Why I Filter My Helicorder Record


Unfiltered AmaSeis record of 3/24/2007


Same time interval with the band pass filter set to 10s to 25s and the gain increased by a factor of ten.

The high frequency P arrival is clear in both records, but the surface waves are emphasized by the filter and gain settings.  These records show a combination of the waves from two different earthquakes that took place within two minutes of each other.

 

   
Another example from Alan Jones comparing unfiltered (left) with filtered (right) helicorder images.

The events 6.0 or above in the time span above are:
 
04-APR-2007 11:00:27 -20.73 168.88 6.3 10.0 LOYALTY ISLANDS
04-APR-2007 06:34:34  -7.78 156.49 6.2 10.0 SOLOMON ISLANDS
04-APR-2007 00:39:44  -7.12 156.07 6.0 10.0 SOLOMON ISLANDS (Can't see this one)
03-APR-2007 20:26:14 -20.70 168.86 6.3 41.4 LOYALTY ISLANDS

 

Any seismic signal can be decomposed into an infinite set of sine waves, each with a specific
amplitude and frequency. If all of the sine waves are added up, the original seismogram will be
produced. Often the signal of interest has a low frequency and is recorded with a low amplitude.
When viewed on the original seismogram, this small signal is buried in higher-frequency, higher-
amplitude noise. In this case, if just the high frequencies are reduced in amplitude by a "low-pass
filter," then the gain can be increased to boost the low frequencies enough to become visible.

AmaSeis has two filters, a high-pass filter and a low-pass filter.

A "high-pass filter" allows frequencies higher than a set corner frequency to pass unchanged, while attenuating lower frequencies.

A "low-pass filter" allows frequencies that are lower than a set corner frequency to pass unchanged, while attenuating higher frequencies.

When both filters are set, the filter is called a "band pass" filter.

The corner frequencies can be adjusted by specifying either the frequency or the period of the corner. The period is just 1 divided by the frequency. For low frequencies, such as 0.05 Hz, it's easier to think in terms of period -- in this case 1/0.05 = 20 seconds period.

Since the AS-1 samples the amplitude of the seismic signal about 6 times per second, clearly high frequencies will not be well represented. The highest frequency that it's theoretically possible to record faithfully is one half of the sample rate. (For more details on this, look up Nyquist Frequency, http://en.wikipedia.org/wiki/Nyquist_frequency )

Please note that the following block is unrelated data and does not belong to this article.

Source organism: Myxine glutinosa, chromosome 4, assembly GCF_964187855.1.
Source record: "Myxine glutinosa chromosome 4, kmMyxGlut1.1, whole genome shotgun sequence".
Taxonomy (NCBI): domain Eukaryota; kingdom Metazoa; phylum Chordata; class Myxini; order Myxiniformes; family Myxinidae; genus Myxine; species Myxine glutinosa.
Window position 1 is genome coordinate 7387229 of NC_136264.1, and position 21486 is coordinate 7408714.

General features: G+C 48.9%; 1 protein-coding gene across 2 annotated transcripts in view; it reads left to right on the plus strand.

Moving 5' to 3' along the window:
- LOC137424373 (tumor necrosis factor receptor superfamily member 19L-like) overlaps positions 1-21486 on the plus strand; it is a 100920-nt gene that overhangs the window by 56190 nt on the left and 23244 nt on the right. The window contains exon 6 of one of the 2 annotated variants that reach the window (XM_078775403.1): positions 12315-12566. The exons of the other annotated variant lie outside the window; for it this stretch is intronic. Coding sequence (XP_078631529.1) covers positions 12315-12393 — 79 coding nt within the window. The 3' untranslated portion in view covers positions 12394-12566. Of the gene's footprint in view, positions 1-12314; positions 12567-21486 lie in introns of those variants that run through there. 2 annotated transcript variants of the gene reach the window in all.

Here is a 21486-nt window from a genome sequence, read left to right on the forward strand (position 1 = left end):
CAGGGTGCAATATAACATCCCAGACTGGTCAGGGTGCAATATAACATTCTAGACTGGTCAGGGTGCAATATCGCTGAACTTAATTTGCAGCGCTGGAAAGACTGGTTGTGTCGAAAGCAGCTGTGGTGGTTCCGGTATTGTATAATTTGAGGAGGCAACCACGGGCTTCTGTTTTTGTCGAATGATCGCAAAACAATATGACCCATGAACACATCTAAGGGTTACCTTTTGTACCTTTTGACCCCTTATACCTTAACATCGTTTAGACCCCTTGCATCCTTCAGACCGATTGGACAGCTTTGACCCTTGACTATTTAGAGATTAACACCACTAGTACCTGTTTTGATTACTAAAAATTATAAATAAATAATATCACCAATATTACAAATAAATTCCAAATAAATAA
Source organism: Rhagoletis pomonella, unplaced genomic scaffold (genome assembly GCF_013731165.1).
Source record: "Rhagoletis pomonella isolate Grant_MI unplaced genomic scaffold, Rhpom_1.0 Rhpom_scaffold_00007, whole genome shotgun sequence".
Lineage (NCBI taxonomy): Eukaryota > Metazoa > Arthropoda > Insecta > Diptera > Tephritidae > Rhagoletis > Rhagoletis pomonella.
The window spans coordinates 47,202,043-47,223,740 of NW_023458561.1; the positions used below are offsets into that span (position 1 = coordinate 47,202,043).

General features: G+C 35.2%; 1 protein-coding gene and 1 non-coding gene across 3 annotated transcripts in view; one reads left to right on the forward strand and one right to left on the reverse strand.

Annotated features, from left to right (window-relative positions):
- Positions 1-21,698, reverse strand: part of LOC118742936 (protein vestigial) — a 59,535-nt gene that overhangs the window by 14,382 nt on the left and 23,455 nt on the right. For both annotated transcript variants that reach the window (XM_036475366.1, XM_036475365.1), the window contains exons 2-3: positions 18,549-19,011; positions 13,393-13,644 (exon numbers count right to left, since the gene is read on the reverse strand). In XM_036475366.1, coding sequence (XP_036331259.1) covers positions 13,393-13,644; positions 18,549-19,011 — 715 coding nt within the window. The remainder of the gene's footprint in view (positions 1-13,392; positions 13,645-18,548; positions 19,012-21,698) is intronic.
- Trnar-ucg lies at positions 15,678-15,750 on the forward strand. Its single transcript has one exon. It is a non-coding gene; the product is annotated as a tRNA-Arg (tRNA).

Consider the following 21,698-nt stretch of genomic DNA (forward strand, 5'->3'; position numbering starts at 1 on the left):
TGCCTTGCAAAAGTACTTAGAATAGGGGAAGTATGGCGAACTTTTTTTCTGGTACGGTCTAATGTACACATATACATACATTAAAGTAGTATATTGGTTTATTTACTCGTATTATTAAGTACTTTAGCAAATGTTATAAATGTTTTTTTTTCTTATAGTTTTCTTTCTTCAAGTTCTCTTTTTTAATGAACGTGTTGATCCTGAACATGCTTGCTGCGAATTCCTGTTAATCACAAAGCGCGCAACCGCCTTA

Therefore, the low pass corner setting for AmaSeis should never be set to a frequency higher than 3 Hz.

In order to enhance the surface waves, which have a lot of energy in the range of .05 Hz (20 seconds period), I find it useful to set the helicorder filters to pass the band from 12s to 25s. In other words, the low-pass filter corner is set to 12 seconds and the high-pass filter corner is set to 25 seconds.

Try these settings on today's record to see the effect on your station. Keep in mind that the filter settings do not change the data that are stored on disk, but simply change the way they are displayed.

To see what a broad-band research station looks like unfiltered, low-pass filtered, and high-pass filtered, click on this image to toggle between the three views:
http://www.jclahr.com/science/psn/cor/index.html

There is a interactive applet that demonstrates filtering of a signal that consists primarily of just two frequencies. The band-pass filter bands can be adjusted to "bring out" each of the frequencies by itself. In the case of seismology, the lower frequency would be so small that it would be hard to see prior to filtering out the higher frequency and raising the gain. See: http://www.chem.uoa.gr/applets/AppletFourAnal/Appl_FourAnal2.html

Finally, here's an example in which a regional earthquake is not visible prior to applying a high-pass filter.

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